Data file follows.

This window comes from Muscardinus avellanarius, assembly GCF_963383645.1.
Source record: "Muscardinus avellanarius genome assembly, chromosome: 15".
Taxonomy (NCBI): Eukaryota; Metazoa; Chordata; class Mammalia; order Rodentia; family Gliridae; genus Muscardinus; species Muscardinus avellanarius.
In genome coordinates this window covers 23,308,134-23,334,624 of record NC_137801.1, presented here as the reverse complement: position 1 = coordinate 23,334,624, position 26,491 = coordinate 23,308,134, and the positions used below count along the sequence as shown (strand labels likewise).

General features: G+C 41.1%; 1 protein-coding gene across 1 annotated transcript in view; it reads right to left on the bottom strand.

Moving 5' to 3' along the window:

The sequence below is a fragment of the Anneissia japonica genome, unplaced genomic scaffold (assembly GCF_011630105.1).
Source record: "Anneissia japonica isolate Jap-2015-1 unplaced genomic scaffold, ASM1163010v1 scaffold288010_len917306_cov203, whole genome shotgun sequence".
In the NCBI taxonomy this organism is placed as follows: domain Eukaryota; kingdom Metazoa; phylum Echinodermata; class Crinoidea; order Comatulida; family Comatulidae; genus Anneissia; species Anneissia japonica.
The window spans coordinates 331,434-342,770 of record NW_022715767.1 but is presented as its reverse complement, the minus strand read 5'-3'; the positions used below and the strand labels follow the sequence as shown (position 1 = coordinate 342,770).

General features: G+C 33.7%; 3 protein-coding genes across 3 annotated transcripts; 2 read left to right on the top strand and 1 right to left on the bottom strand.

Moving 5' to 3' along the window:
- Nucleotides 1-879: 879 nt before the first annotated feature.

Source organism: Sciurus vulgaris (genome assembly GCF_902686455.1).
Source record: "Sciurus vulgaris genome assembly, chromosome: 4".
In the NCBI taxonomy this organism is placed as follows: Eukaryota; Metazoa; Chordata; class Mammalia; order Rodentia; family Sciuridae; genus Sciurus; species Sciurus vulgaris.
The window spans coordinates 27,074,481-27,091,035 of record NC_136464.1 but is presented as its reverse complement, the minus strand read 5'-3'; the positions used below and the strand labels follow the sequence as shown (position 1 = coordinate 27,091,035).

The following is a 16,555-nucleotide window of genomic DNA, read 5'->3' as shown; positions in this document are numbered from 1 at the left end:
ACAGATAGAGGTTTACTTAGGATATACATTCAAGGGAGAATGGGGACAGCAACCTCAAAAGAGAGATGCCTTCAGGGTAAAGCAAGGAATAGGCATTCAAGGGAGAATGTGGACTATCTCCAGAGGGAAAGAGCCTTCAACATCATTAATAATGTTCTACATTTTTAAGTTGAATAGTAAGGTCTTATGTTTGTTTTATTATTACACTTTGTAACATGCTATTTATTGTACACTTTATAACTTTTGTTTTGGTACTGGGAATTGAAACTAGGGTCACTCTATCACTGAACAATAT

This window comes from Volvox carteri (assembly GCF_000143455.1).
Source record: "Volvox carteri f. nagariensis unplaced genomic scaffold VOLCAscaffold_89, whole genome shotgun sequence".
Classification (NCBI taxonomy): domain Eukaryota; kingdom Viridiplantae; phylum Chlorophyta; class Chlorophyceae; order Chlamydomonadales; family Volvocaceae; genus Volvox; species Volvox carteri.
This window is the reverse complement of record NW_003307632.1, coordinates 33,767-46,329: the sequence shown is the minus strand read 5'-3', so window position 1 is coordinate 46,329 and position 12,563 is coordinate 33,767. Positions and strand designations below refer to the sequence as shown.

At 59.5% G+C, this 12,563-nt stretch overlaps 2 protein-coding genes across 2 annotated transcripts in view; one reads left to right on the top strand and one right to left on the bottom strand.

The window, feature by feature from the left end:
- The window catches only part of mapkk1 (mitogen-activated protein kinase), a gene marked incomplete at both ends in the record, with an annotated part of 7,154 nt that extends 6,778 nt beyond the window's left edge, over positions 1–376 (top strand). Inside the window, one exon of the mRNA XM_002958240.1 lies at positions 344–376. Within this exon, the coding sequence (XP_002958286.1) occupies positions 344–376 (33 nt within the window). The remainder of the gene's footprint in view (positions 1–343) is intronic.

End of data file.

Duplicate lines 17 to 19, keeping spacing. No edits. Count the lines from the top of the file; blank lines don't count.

The window spans coordinates 27,074,481-27,091,035 of record NC_136464.1 but is presented as its reverse complement, the minus strand read 5'-3'; the positions used below and the strand labels follow the sequence as shown (position 1 = coordinate 27,091,035).

The following is a 16,555-nucleotide window of genomic DNA, read 5'->3' as shown; positions in this document are numbered from 1 at the left end:
ACAGATAGAGGTTTACTTAGGATATACATTCAAGGGAGAATGGGGACAGCAACCTCAAAAGAGAGATGCCTTCAGGGTAAAGCAAGGAATAGGCATTCAAGGGAGAATGTGGACTATCTCCAGAGGGAAAGAGCCTTCAACATCATTAATAATGTTCTACATTTTTAAGTTGAATAGTAAGGTCTTATGTTTGTTTTATTATTACACTTTGTAACATGCTATTTATTGTACACTTTATAACTTTTGTTTTGGTACTGGGAATTGAAACTAGGGTCACTCTATCACTGAACAATAT